It’s Saturday night on Frenchmen Street. In the Spotted Cat Music Club, the crowd is grooving to the New Orleans rhythm-and-blues-inspired sounds of singer/pianist Davis Rogan and his band.
“Yes, indeed,” Rogan says just before the show starts. “And here we go.”
They open with “Junco Partner,” a local standard recorded by the likes of Professor Longhair, James Booker and Dr. John.
“That’s our show opener,” Rogan said a few weeks later during a weekday afternoon interview. “I love the New Orleans rhythm-and-blues tradition and, obviously, the piano players and the funk and the passion. It’s real.”
Rogan took a handful of lessons from local pianists Tom McDermott, Jon Cleary and Edward Frank, but he’s mostly self-taught. Rogan didn’t start playing the instrument until he was a freshman in college.
“You can probably get a book about how to be a low-down piano player,” he said in a characteristic gush of words. “But another way to get there is to start late and not take any formal training.”
Rogan’s history includes rapping with the ’90s funk-rap band All That; deejaying at WWOZ-FM; working as an itinerant music teacher in the Orleans Parish Public Schools; and scoring “Treme,” the HBO series about New Orleans after the flood.
In addition to scoring the series, Rogan, a longtime resident of the Treme neighborhood, inspired one of the show’s principal characters.
Actor Steve Zahn played Davis McAlary, a casual musician but passionate champion of the city’s music and culture. The real Rogan can be seen in recurring cameos in the series as the piano player in the McAlary’s band.
Rogan recently released his third and best solo album, “Ex Machina.” It’s soaked in New Orleans. He is far more serious about music than the dilettantish gadfly Zahn portrayed in “Treme.”
“I wish that Davis McAlary had spent more energy working on playing and singing,” Rogan said. “But at the end of the day, people know there was a ‘Treme’ character named Davis who was based on me. It’s done wonders for my career.”
Rogan and his band are performing Friday at Three Muses. The other local venues they play include Richard Fiske’s Martini Bar & Restaurant and Buffa’s Bar & Restaurant.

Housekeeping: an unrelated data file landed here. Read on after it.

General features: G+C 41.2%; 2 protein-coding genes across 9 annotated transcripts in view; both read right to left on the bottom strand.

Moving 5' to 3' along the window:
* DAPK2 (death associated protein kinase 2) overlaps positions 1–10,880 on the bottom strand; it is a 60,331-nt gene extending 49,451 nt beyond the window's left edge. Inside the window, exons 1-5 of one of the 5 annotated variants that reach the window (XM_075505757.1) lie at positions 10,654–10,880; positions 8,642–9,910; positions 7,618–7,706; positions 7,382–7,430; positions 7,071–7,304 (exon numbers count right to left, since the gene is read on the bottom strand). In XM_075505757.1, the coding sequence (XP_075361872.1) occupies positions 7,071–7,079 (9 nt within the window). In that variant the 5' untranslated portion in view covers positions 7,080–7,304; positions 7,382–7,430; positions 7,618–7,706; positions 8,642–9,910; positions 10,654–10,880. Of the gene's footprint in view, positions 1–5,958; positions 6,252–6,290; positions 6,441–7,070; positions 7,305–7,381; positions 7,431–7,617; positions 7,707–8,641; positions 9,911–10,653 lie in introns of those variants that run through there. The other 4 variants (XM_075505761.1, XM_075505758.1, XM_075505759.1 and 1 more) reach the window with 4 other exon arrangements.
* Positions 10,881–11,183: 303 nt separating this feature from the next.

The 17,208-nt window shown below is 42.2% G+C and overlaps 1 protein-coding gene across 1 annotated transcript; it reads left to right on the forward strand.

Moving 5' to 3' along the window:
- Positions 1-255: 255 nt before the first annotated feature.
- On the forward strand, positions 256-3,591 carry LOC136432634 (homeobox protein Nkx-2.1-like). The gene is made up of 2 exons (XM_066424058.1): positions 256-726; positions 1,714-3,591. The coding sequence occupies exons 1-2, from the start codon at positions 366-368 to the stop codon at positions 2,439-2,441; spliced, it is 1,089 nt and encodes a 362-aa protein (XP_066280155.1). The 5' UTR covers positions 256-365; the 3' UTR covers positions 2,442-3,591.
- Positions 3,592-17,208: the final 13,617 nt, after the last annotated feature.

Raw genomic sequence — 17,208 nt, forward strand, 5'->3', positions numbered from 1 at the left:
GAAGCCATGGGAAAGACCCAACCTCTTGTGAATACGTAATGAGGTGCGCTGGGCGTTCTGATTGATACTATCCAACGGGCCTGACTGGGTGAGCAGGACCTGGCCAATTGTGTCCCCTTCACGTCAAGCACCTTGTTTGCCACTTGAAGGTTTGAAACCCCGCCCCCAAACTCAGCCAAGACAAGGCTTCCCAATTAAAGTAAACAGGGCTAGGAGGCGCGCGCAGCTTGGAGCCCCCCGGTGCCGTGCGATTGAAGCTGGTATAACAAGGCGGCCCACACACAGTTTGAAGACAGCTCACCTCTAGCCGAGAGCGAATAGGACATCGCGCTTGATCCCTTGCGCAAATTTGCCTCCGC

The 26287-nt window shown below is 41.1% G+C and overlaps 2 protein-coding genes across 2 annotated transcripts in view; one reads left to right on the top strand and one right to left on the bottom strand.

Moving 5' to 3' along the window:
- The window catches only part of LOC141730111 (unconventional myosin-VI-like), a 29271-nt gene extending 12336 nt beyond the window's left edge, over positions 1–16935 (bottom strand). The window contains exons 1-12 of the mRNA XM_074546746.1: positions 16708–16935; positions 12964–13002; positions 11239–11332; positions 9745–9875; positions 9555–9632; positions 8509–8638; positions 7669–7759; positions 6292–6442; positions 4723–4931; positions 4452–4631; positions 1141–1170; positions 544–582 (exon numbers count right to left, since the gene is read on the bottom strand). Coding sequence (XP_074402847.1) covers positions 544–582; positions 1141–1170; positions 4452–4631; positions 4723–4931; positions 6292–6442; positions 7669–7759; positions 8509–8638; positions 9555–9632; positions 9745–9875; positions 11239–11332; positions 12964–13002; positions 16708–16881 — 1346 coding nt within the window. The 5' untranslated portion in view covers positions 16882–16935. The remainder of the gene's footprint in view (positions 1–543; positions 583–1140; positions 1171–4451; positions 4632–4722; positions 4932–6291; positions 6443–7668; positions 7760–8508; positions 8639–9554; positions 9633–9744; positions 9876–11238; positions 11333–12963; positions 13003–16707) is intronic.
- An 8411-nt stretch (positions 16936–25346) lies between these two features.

“But for some reason, I play New York and Chicago more often than I play Uptown New Orleans,” he said. “Chicago is a land with a strong theatrical tradition, so people sit and listen in a way that they’re not used to doing here. I’m proud of my piano playing, and my band sounds great, but I have another component, which is the words. There’s a payoff in listening to the words.”
His “Ex Machina” album lyrics are worth hearing. For instance, in the allegorical, voice-and-piano “Big Treezy,” Rogan offers funny observations about New Orleans’ many newcomers. In “Mr. Rogan,” he raps comically about his teaching career.
The latter songs follow comic precedents in the songs of Professor Longhair (“Bald Head,” “Hey Now Baby”), Huey “Piano” Smith (“Rocking Behind the Iron Curtain,” “Little Chickee Wah Wah”) and others.
“There’s a sly, winking playfulness in the lyrics from all of those guys,” Rogan explained. “I try my best to carry that torch.”
Another “Ex Machina” song, “Dapper Dirty Old Man,” pays tribute to the late Uncle Lionel Batiste. Rogan can’t believe he’s the only local musician, so far, to write an ode to Batiste, the Treme Brass Band bass drummer who died in 2012.
“Come on, people,” he said. “This man deserves lionizing and praise.”
Every “Ex Machina” song is an original composition, except “Will You Love Me Tomorrow.” Rogan casts the 1961 hit by the Shirelles in a New Orleans R&B mode. Travis Blotsky, tenor and baritone sax in Rogan’s band, wrote the Dave Bartholomew-inspired wall-of-sound horn arrangement.
“I delved deeper and found that everybody and their dog had done ‘Will You Love Me Tomorrow,’ ” Rogan said. “But I’m like ‘OK, doing the song the way I’m doing it is, in fact, breaking new ground. Yeah, big, fat horns. Let’s do this.’ ”